Pilot sites in energy from coffee waste show good results
UTZ Certified is a Netherlands-based sustainability program. UTZ Certified’s “Energy from Coffee Wastewater” project, according to reports Wednesday, has proven it is possible not only to protect water resources but generate energy by treating discharge from coffee mills. UTZ Certified notes such bracing factoids as how a cup of coffee requires 140 liters of water to be produced and how over 70 percent of water used in Latin America is returned into rivers without being treated.
Han De Groot, executive director at UTZ Certified, said, “Rural communities and coffee production depend intrinsically on a ready supply of fresh water. So if we want to talk about coffee produced in a sustainable manner, then wastewater must be treated when released into the environment.” As for generating energy from the waste, the UTZ project report stated that newly installed water treatment systems are at work, where “Methane generated by the waste water is captured in the system, providing a clean and safe biogas for farmers to run pulping machines, heat kitchen stoves and other appliances.”.This lowers the carbon and water footprint of coffee production, added the report..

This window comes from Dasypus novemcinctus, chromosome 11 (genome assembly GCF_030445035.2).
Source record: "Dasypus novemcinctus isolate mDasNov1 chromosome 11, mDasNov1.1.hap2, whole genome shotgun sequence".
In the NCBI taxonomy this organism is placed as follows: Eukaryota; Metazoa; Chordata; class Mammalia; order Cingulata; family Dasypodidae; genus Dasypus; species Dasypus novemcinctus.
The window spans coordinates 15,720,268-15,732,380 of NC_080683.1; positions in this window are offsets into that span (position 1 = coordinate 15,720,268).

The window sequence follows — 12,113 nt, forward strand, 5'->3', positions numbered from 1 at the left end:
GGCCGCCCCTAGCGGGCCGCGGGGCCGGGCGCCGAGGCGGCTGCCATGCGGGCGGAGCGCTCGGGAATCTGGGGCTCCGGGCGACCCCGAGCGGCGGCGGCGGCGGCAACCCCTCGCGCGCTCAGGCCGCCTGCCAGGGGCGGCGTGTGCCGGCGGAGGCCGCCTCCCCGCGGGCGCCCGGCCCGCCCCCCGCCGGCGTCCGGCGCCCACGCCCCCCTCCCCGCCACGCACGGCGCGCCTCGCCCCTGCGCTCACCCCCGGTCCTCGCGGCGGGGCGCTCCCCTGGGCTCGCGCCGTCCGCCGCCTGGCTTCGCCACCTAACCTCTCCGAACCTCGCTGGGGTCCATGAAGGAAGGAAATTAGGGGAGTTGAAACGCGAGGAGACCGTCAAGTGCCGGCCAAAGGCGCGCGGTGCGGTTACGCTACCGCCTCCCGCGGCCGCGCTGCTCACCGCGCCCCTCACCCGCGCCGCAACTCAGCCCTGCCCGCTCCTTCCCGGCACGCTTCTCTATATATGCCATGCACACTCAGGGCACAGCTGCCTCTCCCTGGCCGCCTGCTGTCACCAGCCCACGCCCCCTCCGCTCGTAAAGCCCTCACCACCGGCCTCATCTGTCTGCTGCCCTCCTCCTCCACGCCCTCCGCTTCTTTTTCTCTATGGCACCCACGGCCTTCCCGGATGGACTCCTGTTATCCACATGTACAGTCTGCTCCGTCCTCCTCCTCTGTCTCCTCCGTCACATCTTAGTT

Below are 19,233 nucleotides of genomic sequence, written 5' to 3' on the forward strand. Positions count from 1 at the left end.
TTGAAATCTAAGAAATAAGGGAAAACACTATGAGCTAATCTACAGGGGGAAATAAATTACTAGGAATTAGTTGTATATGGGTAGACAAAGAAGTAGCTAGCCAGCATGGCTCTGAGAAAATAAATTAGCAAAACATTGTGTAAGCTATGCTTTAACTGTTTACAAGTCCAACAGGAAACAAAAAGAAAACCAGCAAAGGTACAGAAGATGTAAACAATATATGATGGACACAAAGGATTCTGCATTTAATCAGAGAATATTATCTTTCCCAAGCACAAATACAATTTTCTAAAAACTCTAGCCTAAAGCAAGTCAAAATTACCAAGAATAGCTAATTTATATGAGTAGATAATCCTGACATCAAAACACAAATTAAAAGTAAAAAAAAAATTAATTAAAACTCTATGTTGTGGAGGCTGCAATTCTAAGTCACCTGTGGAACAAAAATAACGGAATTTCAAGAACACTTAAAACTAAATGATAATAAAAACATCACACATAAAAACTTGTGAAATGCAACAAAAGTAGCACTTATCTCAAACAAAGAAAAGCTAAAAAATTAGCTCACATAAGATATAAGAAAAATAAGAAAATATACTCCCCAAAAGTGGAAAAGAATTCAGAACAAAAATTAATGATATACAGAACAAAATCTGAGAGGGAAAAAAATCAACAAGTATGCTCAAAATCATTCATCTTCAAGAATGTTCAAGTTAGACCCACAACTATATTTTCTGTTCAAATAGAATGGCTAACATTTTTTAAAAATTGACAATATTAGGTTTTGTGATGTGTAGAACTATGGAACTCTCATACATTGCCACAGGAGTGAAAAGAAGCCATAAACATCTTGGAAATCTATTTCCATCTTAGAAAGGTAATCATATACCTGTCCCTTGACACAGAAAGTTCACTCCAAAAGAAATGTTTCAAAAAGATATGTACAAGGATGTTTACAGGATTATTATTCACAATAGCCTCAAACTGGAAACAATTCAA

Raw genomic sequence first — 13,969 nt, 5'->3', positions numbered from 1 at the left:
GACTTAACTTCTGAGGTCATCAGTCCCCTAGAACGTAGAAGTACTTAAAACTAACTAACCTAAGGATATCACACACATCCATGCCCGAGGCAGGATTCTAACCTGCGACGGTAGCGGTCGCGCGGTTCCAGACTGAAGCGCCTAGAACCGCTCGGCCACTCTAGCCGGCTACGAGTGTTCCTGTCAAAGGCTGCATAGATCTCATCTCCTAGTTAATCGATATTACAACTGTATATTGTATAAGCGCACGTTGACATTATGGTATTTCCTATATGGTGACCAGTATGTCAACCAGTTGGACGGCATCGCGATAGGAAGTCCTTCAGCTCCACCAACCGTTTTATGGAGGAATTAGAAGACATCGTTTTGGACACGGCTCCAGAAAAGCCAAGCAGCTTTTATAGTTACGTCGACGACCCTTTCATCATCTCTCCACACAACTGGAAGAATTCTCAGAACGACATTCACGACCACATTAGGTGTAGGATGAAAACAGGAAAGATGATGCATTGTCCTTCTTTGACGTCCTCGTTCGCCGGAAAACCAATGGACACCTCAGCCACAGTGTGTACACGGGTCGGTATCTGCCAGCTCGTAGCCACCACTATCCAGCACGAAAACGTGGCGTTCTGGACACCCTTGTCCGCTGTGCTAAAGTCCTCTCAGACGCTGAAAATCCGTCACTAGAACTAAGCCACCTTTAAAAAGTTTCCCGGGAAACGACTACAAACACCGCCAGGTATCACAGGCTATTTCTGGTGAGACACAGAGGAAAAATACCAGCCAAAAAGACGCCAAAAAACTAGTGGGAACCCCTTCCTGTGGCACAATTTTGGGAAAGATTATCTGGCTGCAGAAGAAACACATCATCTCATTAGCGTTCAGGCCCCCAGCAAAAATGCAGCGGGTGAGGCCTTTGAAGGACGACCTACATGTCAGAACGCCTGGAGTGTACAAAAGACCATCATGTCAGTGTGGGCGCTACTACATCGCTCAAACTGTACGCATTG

Its coffee wastewater treatment systems have been installed in eight coffee farms in Nicaragua, 10 in Honduras and one in Guatemala. Among the benefits have been the generation of a significant amount of biogas and prevention of the release of greenhouse-gas emissions into the atmosphere. Expansion of the initiative is on the group’s wish list. The report said that the initiative is ready to progress from pilot project to further expansion in and beyond Central America.
Environmental concern over coffee processing wastewater has been ongoing for some time. Global Coffee Report in 2012 indicated that interest was beginning to mount. “Wastewater has long been one of the most damaging by-products from coffee processing. Researchers are starting to take an economically-focused approach to provide incentives for plants to deal with these dangerous effluents.” Ken Calvert, a retired energy and wastes treatment engineer, explained in the article that “The effluents from washed and semi-washed methods are loaded with organic matter and high in toxicity. The results can lead to degradation of the level of oxygen in water, which can kill off virtually all aquatic life.”